Today through Saturday, multimedia and dance artist Dean Moss will perform his work johnbrown in the Walker’s McGuire Theater. Moss has been creating transcultural and multidisciplinary performances for over 15 years. Noted for his experimentation with performance styles, Moss continues his exploration of form in johnbrown, which was first presented at The Kitchen in 2014.
Through the story of John Brown, Moss draws parallels between civil rights and the political climate of today. In the 19th century, Brown, a white man who vehemently opposed slavery, was an instrumental figure of the abolitionist movement. He was, however, possibly as controversial as he was instrumental. Brown believed that change would not be possible through peaceful tactics, so he led violent insurrections–involving the death of multiple slave owners–in the hopes of triggering a slave revolution. Indeed his mission also led to his death: execution by hanging as punishment for his failed attempt to raid the federal armory at Harpers Ferry. Many of his contemporaries and many scholars today credit Brown with inciting the Civil War.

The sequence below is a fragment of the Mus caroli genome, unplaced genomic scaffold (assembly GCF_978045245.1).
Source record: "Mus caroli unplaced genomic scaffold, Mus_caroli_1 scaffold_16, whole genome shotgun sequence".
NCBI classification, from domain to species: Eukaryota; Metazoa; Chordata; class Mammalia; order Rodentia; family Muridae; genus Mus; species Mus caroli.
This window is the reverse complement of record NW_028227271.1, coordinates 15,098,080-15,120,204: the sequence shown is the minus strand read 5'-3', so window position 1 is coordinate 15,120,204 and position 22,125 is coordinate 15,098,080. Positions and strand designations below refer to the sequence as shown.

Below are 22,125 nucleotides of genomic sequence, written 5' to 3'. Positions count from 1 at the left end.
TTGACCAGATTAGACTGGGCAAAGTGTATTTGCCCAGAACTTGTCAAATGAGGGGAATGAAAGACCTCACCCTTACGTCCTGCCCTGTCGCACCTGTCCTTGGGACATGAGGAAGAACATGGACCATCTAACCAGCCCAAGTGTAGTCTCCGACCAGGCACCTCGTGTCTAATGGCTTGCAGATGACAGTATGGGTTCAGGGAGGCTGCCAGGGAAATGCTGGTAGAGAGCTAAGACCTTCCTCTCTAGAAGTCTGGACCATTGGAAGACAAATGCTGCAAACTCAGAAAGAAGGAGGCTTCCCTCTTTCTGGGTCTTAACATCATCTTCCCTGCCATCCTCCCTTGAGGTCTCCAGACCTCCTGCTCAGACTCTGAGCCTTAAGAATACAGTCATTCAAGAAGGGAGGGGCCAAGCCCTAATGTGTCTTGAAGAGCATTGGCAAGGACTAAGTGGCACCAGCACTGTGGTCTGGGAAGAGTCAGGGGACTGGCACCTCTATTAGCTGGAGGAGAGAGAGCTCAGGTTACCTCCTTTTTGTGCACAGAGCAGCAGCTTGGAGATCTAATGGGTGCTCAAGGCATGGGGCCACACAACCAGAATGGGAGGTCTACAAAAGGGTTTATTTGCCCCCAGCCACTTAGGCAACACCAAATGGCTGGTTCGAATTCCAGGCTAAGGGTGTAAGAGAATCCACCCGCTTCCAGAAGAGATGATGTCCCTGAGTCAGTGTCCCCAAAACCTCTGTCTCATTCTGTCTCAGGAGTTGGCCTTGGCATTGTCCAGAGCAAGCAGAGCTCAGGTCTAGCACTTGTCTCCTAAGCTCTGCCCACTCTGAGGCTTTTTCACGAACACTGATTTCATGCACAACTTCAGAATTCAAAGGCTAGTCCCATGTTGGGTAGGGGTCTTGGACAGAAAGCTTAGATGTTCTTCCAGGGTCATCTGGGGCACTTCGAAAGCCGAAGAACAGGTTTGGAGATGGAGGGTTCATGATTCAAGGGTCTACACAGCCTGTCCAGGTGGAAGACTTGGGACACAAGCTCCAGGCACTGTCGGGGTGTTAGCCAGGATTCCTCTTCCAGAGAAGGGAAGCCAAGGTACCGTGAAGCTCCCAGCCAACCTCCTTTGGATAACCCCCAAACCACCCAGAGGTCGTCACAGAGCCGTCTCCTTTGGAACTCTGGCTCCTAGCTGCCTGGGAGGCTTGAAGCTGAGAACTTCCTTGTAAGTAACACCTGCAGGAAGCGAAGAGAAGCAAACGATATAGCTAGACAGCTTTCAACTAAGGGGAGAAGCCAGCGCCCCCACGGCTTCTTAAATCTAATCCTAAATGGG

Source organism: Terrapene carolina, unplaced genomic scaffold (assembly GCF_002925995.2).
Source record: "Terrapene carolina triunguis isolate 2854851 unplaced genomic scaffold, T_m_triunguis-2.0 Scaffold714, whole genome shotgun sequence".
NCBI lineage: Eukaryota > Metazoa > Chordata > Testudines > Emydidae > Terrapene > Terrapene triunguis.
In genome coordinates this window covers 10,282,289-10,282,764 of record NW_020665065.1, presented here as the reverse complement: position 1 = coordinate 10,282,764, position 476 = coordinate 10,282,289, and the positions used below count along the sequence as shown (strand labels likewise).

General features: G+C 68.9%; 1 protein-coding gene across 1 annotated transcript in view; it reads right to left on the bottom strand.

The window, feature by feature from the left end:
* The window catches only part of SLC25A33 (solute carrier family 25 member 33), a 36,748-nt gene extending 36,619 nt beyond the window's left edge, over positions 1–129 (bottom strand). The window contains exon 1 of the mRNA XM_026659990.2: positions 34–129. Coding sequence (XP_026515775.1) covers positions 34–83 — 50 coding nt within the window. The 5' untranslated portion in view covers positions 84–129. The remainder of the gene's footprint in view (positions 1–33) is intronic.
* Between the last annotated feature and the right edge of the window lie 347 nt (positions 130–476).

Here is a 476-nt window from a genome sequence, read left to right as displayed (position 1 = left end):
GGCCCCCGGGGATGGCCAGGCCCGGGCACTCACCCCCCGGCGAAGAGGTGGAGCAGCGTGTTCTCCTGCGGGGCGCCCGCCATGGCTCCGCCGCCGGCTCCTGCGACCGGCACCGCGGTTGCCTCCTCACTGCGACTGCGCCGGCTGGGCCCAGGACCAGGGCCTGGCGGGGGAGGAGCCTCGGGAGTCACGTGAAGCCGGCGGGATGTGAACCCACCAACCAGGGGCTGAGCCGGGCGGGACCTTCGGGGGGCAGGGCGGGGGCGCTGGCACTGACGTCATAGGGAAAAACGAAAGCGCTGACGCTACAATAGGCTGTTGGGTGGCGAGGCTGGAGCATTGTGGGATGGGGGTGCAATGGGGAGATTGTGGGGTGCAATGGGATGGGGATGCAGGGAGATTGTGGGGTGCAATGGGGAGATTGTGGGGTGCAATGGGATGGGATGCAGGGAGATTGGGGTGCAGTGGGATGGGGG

In johnbrown, Moss looks into the sociopolitical history of Brown’s legacy to unravel tensions that still exist today. Race, gender, and generational responsibility are pervasive themes, as visualized through the performance of Moss, the dancers, musician, and teen production assistants. Rather than historically reenact the narrative of John Brown, Moss uses movement, text, media projection, and music to present an exploration on identity, politics, history, and change. Moss weaves together stories old and new, personal and political, to present a myriad of contemplations on these topics.
Inspired by the notion of a pre-performance installation, Moss and his collaborators created a short video “500 Words for John Brown: A Preamble,” which introduces each performer as they recite excerpts of Henry David Thoreau’s response to the death of John Brown.
Also an abolitionist and a contemporary of Brown’s, Thoreau wrote “A Plea for Captain John Brown” shortly after Brown’s failed raid on the armory and presented it to the public multiple times before Brown’s execution. Thoreau articulates a position contrary to media sources and then-common beliefs of Brown, calling for recognition of Brown’s dedication to justice and his commitment to action instead of passively wishing and waiting for change.
The video “500 Words” is a preamble for the audience of johnbrown, inviting us to contemplate our ideas of radical behavior, social justice, and racial relationships.
johnbrown will be performed at 8pm, October 15-17, 2015 in the Walker’s McGuire Theater. johnbrown is copresented by the Givens Foundation and in conjunction with the Resistance and Rebellion Convening.